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Vector Borne Zoonotic Dis. 2015 May;15(5):291-302. doi: 10.1089/vbz.2014.1714.

Single-Nucleotide Polymorphisms Reveal Spatial Diversity Among Clones of Yersinia pestis During Plague Outbreaks in Colorado and the Western United States.

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1Department of Health Sciences, Carroll College, Helena, Montana.
2Department of Biology, Colorado State University, Fort Collins, Colorado.
5Division of Vector-Borne Diseases, Centers for Disease Control and Prevention, Fort Collins, Colorado.
3Earth Sciences Division, Lawrence Berkeley National Laboratory, Berkeley, California.
4Ariosa Diagnostics, San Jose, California.



In western North America, plague epizootics caused by Yersinia pestis appear to sweep across landscapes, primarily infecting and killing rodents, especially ground squirrels and prairie dogs. During these epizootics, the risk of Y. pestis transmission to humans is highest. While empirical models that include climatic conditions and densities of rodent hosts and fleas can predict when epizootics are triggered, bacterial transmission patterns across landscapes, and the scale at which Y. pestis is maintained in nature during inter-epizootic periods, are poorly defined. Elucidating the spatial extent of Y. pestis clones during epizootics can determine whether bacteria are propagated across landscapes or arise independently from local inter-epizootic maintenance reservoirs.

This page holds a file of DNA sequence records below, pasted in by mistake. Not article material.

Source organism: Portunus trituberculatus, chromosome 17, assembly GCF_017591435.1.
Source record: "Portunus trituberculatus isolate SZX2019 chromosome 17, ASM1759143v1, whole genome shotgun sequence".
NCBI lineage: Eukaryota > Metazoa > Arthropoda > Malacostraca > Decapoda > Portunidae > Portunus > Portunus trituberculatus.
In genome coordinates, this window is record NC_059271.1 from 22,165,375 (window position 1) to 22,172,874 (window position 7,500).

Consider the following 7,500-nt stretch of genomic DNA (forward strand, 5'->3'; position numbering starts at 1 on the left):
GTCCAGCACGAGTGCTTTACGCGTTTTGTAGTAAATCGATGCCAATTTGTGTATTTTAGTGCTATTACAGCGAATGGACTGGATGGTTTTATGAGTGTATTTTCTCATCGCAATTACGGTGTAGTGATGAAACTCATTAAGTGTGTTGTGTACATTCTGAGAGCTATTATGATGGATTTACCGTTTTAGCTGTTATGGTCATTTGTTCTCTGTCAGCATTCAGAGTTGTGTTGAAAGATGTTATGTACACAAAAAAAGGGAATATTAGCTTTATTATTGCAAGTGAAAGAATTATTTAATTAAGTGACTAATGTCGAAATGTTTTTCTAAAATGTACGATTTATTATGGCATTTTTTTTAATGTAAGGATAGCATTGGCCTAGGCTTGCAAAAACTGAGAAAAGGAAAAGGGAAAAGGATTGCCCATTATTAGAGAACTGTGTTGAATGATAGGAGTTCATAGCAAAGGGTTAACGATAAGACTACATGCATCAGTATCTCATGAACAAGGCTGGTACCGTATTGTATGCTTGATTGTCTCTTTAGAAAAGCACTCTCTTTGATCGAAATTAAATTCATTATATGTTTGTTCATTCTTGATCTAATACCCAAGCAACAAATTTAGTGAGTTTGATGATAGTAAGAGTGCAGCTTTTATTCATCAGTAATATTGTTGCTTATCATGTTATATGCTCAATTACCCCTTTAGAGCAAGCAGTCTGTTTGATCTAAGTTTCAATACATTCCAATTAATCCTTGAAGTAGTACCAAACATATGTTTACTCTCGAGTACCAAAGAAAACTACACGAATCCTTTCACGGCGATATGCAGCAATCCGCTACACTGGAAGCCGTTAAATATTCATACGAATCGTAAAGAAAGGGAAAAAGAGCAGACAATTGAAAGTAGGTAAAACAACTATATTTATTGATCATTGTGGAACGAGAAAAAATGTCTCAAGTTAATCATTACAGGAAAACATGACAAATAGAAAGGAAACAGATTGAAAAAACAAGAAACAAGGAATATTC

We used DNA microarray technology to identify single-nucleotide polymorphisms (SNPs) in 34 Y. pestis isolates collected in the western United States from 1980 to 2006, 21 of which were collected during plague epizootics in Colorado. Phylogenetic comparisons were used to elucidate the hypothesized spread of Y. pestis between the mountainous Front Range and the eastern plains of northern Colorado during epizootics. Isolates collected from across the western United States were included for regional comparisons.


By identifying SNPs that mark individual clones, our results strongly suggest that Y. pestis is maintained locally and that widespread epizootic activity is caused by multiple clones arising independently at small geographic scales. This is in contrast to propagation of individual clones being transported widely across landscapes. Regionally, our data are consistent with the notion that Y. pestis diversifies at relatively local scales following long-range translocation events. We recommend that surveillance and prediction by public health and wildlife management professionals focus more on models of local or regional weather patterns and ecological factors that may increase risk of widespread epizootics, rather than predicting or attempting to explain epizootics on the basis of movement of host species that may transport plague.


Colorado; Plague–Single-nucleotide polymorphisms; Spatial diversity; Western United States; Yersinia pestis

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